February 16, 2017 at 5:05 am
  • Erick

    i only rides slicks tires on my bikes and do a lot of gravel, just make sense for my style of riding…
    but i ask my self for some one more agressive with lot of skiding (not eficient) maybe a knob tire suits better. im not confidence skidding in gravel with my slicks tires im feel they will destroy… but with knobs while im skidding in gravel feel like they get a lot mor gripp a not destroy so easy

    February 16, 2017 at 3:41 pm
    • Jan Heine, Editor, Bicycle Quarterly

      Skidding with a locked rear brake isn’t good for the tires – it puts huge loads on the sidewalls. With supple, fine sidewalls, you can destroy a tire when skidding on pavement (where you have a lot of grip). On very loose ground, where skidding may make sense to round a downhill hairpin turn, you don’t have enough traction to damage the tire. Whether the tire has knobs or not has little influence on whether skidding will damage it.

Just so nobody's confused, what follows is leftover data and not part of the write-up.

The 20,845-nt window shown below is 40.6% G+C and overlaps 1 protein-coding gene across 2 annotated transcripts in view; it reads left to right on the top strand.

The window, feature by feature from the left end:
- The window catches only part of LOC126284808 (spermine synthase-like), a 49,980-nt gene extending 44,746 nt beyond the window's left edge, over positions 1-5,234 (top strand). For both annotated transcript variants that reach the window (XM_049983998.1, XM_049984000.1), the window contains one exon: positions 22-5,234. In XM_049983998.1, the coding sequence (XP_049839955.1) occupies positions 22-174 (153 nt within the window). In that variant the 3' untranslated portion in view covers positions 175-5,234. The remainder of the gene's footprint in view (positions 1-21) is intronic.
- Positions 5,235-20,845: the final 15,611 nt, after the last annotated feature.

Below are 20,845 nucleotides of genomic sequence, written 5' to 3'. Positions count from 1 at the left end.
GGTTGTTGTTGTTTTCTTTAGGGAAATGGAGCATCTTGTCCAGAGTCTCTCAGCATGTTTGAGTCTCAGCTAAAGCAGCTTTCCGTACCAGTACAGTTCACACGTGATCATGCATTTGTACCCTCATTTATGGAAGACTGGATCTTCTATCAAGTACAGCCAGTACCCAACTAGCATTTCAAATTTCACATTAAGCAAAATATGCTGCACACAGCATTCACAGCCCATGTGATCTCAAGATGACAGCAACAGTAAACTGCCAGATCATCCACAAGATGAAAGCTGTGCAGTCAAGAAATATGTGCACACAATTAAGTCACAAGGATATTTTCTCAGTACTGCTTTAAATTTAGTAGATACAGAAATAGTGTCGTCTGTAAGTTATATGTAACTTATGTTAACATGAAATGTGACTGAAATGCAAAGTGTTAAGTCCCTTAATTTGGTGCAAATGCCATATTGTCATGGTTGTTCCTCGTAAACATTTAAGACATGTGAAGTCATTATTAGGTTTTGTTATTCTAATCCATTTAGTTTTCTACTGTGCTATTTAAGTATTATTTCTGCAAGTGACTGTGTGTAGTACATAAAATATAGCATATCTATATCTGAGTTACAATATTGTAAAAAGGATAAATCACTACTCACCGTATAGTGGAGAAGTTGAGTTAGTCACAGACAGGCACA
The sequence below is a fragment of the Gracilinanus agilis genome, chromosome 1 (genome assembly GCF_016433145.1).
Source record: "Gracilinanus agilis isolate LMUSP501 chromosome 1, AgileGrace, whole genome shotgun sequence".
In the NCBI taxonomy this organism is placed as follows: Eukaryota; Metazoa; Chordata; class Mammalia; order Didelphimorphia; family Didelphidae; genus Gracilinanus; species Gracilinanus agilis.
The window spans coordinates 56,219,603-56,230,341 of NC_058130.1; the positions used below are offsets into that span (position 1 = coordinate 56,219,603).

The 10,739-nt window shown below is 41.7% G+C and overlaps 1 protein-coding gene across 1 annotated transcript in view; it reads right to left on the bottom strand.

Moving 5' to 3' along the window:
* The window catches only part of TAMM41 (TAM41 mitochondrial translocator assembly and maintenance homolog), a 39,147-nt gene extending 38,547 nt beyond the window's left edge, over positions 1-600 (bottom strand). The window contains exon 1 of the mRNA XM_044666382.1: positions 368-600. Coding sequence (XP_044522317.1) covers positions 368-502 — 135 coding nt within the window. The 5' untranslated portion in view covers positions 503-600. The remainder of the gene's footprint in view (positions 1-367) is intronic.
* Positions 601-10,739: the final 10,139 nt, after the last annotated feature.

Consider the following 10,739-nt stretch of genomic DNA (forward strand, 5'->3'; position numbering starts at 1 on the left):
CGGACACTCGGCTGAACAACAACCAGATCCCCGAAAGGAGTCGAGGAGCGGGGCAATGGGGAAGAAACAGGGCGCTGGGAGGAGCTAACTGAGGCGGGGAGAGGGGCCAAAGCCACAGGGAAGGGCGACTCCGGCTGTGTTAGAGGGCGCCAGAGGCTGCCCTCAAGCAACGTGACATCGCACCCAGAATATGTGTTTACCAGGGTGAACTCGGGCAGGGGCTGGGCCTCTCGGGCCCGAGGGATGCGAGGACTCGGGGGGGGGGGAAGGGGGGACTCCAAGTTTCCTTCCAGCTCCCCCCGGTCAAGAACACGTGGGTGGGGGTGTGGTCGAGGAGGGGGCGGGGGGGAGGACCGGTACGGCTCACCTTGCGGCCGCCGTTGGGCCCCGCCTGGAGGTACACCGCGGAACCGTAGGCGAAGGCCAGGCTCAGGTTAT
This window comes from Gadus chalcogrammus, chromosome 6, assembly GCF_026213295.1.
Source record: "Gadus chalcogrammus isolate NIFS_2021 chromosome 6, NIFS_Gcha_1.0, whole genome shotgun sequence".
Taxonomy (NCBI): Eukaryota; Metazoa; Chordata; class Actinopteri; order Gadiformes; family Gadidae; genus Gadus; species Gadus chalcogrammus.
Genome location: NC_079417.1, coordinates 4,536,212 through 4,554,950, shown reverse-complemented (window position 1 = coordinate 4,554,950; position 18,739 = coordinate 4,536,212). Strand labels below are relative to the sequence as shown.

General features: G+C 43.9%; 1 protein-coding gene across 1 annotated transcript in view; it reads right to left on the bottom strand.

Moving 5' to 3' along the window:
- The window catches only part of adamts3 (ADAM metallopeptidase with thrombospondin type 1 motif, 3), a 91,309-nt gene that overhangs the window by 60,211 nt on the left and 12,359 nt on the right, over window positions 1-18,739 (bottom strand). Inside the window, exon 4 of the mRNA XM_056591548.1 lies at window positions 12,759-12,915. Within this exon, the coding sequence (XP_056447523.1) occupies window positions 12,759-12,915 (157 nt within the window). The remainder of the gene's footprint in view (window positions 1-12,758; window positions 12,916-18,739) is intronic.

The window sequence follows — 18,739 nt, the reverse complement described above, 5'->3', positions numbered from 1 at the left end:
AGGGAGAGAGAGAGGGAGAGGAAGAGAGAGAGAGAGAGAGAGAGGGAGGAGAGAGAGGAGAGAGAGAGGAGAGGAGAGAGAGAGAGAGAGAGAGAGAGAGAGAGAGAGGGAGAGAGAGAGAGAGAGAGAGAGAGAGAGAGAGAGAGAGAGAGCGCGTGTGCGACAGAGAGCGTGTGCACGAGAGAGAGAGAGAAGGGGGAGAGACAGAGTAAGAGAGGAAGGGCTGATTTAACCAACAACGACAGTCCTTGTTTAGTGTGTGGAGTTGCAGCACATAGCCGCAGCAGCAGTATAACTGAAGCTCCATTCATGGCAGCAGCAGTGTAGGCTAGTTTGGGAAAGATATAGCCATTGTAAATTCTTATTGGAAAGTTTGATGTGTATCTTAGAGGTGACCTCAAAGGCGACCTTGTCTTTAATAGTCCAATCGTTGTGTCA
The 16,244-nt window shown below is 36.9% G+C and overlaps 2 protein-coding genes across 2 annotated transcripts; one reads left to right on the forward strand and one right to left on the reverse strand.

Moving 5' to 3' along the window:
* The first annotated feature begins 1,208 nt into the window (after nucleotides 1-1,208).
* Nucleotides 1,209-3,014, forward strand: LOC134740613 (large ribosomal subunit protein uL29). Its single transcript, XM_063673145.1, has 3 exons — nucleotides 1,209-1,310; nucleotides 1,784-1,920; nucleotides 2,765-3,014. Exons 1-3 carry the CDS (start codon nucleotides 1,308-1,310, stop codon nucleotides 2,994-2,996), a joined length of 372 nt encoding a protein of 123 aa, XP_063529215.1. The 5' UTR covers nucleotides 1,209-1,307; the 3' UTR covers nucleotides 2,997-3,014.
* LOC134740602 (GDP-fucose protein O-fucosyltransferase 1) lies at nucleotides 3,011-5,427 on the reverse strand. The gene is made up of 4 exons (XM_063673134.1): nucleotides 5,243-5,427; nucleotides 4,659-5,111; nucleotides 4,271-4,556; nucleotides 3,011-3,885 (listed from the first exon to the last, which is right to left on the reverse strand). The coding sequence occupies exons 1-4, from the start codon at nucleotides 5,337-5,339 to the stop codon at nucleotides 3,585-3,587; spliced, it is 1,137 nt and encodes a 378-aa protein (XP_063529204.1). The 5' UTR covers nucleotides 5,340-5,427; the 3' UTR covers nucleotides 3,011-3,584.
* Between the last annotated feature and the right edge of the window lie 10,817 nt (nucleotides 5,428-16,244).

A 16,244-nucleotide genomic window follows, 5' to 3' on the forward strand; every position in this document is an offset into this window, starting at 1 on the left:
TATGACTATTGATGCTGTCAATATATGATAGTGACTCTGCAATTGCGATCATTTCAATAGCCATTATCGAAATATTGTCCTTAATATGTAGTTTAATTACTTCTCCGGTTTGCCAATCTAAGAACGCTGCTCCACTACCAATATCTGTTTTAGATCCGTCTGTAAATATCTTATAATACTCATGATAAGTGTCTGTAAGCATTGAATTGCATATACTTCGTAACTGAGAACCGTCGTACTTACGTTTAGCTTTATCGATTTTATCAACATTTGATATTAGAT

February 17, 2017 at 10:49 pm
  • bonnev659

    thank you for this great write up and also about rim vs disc brakes!

    February 18, 2017 at 7:30 am
  • Rod Holland

    Those of us who live in the Frozen North and spend the Winters riding studded tires often have irrational fantasies of a light, supple, studded tire, perhaps the result of a joint adventure between Jan Heine and Peter White. This fantasy has it that the initial prototype is a Steliacoom with carbide studs mounted in the knobbies. These counterfactual tires glide effortlessly y(and safely) over ice, mush confidently through a reasonable depths and conditions of snow, and buzz and crackle happily on pavement. It’s a lovely dream!

    February 18, 2017 at 7:40 am
    • Jan Heine, Editor, Bicycle Quarterly

      It seems that nobody has tried to make fast studded tires. Perhaps it’s possible? It’s at least an interesting thought!

      February 19, 2017 at 3:35 am
      • Ben

        I like the idea of a Compass studded winter tire! Dugast has a cross tire with spikes:
        I guess that it is meant to be ridden fast. It looks as if they use their “ordinary” cotton casing, and add spikes (really pointy ones, not studs) to the outer knobbies.
        In Sweden there are more performance oriented winter cyclists than you imagine…